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About NewMaxx

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  1. Temperature is not too high. Check IOPS in another benchmark like CDM.
  2. SSDs have static (e.g. controller) and dynamic (e.g. NAND) costs, with the latter also having elements of scale (i.e. there is a "sweet spot"). A drive, whether at 250GB or 2TB, may have the same controller for example. This is one reason SSD controller costs are expected to go up 10-15% this year even as NAND remains in decline due to oversupply. So, as an example, you have the dual-core ARM Cortex-R5 Marvell 88SS1074 controller in many SATA SSDs (e.g. WD Blue 3D) while the SMI SM2263 NVMe controller is also dual-core Cortex-R5, albeit clocks vary. The point being that controller costs are a
  3. It's not all that great, strictly an extreme budget option.
  4. That seq. write result is normal if it's hitting TLC at that capacity, which is probably is since the drive is fuller with a diminished SLC cache.
  5. Yes, reviewers have the S70 in-hand. More info soon.
  6. Samsung's 128L flash and 8nm controller are superior to 96L Kioxia and a 16/12nm controller, although I do not know how many cores WD is using on the SN850 yet (the SN750 was tri-core). Hardware doesn't lie. Samsung's software and arguably support are better, too. But if we're talking performance outside hardware, the SLC cache designs are a bit different too - the 980 PRO is using TurboWrite 2.0 which is a fancy way of saying hybrid (static + dynamic) although the dynamic portion is larger here than with TW 1.0 (e.g. 970 EVO Plus). The SN750 had static-only making it very consistent, however
  7. In performance, 980 PRO > SN850 > E18-based (Sabrent Rocket 4 Plus, Addlink S95, etc). The SM2264 is also out but not yet reviewed in the ADATA S70, although I expect it to be quite good for consumer usage. However everything is using 96L flash except the 980 PRO for now. ETA on higher-layered flash is end of Q1 2021 in these other drives.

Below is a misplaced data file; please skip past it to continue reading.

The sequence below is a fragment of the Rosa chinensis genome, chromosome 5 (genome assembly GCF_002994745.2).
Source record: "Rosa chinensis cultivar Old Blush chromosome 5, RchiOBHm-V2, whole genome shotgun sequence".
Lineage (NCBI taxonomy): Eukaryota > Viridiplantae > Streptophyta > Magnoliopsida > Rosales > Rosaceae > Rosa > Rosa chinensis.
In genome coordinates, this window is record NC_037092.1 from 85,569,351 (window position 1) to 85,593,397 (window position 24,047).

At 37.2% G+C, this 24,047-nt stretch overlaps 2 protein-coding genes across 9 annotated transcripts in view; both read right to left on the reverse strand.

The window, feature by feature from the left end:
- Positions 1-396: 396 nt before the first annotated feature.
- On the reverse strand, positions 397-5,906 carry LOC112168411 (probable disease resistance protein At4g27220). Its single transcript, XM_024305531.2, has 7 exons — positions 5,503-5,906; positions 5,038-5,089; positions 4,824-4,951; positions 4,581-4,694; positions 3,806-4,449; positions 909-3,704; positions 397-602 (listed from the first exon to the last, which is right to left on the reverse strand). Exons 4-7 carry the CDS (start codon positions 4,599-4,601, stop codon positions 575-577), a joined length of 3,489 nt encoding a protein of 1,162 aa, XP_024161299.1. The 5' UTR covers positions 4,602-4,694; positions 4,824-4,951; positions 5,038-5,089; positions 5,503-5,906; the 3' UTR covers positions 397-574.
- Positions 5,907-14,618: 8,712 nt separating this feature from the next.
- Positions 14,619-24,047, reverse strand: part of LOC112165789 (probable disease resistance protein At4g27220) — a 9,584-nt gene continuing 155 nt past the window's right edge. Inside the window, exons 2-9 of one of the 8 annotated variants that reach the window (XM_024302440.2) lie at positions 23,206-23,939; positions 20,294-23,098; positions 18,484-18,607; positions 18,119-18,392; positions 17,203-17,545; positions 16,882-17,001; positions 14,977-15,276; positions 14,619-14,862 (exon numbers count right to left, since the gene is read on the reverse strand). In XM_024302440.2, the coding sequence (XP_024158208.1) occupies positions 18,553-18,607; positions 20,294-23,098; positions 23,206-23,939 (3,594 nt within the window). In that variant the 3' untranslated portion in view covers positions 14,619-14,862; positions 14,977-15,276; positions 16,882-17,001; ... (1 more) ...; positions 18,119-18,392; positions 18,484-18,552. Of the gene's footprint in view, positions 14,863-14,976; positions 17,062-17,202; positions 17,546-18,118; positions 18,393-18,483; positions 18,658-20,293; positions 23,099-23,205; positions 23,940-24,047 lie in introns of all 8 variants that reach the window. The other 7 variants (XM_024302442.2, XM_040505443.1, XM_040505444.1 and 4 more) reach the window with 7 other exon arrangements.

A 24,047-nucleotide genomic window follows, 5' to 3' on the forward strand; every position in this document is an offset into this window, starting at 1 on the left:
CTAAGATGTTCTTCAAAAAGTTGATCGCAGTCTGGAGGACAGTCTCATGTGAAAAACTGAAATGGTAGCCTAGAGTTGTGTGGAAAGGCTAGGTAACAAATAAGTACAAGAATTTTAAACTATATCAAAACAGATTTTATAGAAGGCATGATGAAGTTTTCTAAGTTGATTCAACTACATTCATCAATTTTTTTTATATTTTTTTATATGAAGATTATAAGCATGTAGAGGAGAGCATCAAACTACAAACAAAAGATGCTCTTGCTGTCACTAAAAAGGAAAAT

8. X570 boards support PCIe bifurcation in the GPU slots at least, yes. That means direct CPU lanes that take from the GPU. You wouldn't be bifurcating a x4 chipset slot, that makes no sense. Again, no performance loss on a RTX 3080 here...just runs a bit hotter so fans need to ramp up more. Don't be using a Hyper in a chipset slot...just get individual NVMe adapters.
  9. No DRAM on the Patriot Burst (Phison S11). It states it has 32MB of SDRAM (which is DRAM, not SRAM) but it's embedded in the controller and AFAIK not utilized for mapping but rather write caching. It's effectively DRAM-less.
  10. I run my RTX 3080 with a Hyper. You don't lose performance. In fact, FPS drop is not huge even at x4 PCIe 4.0. Admittedly it does impact the card's cooling such that I have to run the fans at a higher RPM for same temp. If the board is doing bifurcation, it has to be from the GPU slots generally and x4/x4. I think there may be ONE board that can bifurcate over PCH but I have not confirmed that. In any case, if you have bifurcation on the adapter then you have more flexibility for sure but they are way more expensive. Specifically your comment: "2x 3.0 that should work in a 4x 4.0 s
  11. Generally yes they can be switched...although check to make sure the boot order remains the same.
  12. Yep, my EX950 for example had lower sequentials over the X570 chipset. Not sure if that's your issue but it's possible - easy to test by swapping drives of course.